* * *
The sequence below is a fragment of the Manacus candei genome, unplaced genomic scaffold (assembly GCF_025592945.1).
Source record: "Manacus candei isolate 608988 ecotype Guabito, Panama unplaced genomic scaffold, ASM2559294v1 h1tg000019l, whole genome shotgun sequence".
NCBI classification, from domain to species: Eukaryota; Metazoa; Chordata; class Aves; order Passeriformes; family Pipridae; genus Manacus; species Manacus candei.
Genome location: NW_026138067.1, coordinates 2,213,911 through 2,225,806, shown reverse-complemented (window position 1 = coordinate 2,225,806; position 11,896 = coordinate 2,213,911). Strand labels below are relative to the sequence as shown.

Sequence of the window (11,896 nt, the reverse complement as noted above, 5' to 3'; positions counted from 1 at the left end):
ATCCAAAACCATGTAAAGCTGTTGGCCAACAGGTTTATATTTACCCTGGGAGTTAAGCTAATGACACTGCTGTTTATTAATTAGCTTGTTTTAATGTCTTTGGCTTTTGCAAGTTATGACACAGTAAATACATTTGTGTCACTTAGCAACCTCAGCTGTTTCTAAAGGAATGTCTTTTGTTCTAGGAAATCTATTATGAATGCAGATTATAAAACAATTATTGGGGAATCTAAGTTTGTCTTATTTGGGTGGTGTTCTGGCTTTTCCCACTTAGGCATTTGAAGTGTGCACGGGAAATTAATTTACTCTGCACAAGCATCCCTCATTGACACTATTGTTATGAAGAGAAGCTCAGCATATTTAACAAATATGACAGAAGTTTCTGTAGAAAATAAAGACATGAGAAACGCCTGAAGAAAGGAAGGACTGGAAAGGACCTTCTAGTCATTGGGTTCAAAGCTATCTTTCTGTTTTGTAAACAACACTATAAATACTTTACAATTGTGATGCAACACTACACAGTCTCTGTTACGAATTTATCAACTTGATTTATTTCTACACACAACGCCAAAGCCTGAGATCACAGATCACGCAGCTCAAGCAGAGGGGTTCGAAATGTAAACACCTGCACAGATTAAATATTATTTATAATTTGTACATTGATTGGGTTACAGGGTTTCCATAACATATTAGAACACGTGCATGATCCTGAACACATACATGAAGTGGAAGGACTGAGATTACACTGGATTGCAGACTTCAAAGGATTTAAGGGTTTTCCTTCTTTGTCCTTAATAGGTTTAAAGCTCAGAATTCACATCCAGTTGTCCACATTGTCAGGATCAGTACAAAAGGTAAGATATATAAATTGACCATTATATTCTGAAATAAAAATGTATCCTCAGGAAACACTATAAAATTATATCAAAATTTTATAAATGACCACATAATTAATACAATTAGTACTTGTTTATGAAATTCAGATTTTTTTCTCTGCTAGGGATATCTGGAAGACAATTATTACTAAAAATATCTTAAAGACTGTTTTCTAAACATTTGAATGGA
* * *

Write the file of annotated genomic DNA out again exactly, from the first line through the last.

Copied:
The sequence below is a fragment of the Manacus candei genome, unplaced genomic scaffold (assembly GCF_025592945.1).
Source record: "Manacus candei isolate 608988 ecotype Guabito, Panama unplaced genomic scaffold, ASM2559294v1 h1tg000019l, whole genome shotgun sequence".
NCBI classification, from domain to species: Eukaryota; Metazoa; Chordata; class Aves; order Passeriformes; family Pipridae; genus Manacus; species Manacus candei.
Genome location: NW_026138067.1, coordinates 2,213,911 through 2,225,806, shown reverse-complemented (window position 1 = coordinate 2,225,806; position 11,896 = coordinate 2,213,911). Strand labels below are relative to the sequence as shown.

Sequence of the window (11,896 nt, the reverse complement as noted above, 5' to 3'; positions counted from 1 at the left end):
ATCCAAAACCATGTAAAGCTGTTGGCCAACAGGTTTATATTTACCCTGGGAGTTAAGCTAATGACACTGCTGTTTATTAATTAGCTTGTTTTAATGTCTTTGGCTTTTGCAAGTTATGACACAGTAAATACATTTGTGTCACTTAGCAACCTCAGCTGTTTCTAAAGGAATGTCTTTTGTTCTAGGAAATCTATTATGAATGCAGATTATAAAACAATTATTGGGGAATCTAAGTTTGTCTTATTTGGGTGGTGTTCTGGCTTTTCCCACTTAGGCATTTGAAGTGTGCACGGGAAATTAATTTACTCTGCACAAGCATCCCTCATTGACACTATTGTTATGAAGAGAAGCTCAGCATATTTAACAAATATGACAGAAGTTTCTGTAGAAAATAAAGACATGAGAAACGCCTGAAGAAAGGAAGGACTGGAAAGGACCTTCTAGTCATTGGGTTCAAAGCTATCTTTCTGTTTTGTAAACAACACTATAAATACTTTACAATTGTGATGCAACACTACACAGTCTCTGTTACGAATTTATCAACTTGATTTATTTCTACACACAACGCCAAAGCCTGAGATCACAGATCACGCAGCTCAAGCAGAGGGGTTCGAAATGTAAACACCTGCACAGATTAAATATTATTTATAATTTGTACATTGATTGGGTTACAGGGTTTCCATAACATATTAGAACACGTGCATGATCCTGAACACATACATGAAGTGGAAGGACTGAGATTACACTGGATTGCAGACTTCAAAGGATTTAAGGGTTTTCCTTCTTTGTCCTTAATAGGTTTAAAGCTCAGAATTCACATCCAGTTGTCCACATTGTCAGGATCAGTACAAAAGGTAAGATATATAAATTGACCATTATATTCTGAAATAAAAATGTATCCTCAGGAAACACTATAAAATTATATCAAAATTTTATAAATGACCACATAATTAATACAATTAGTACTTGTTTATGAAATTCAGATTTTTTTCTCTGCTAGGGATATCTGGAAGACAATTATTACTAAAAATATCTTAAAGACTGTTTTCTAAACATTTGAATGGA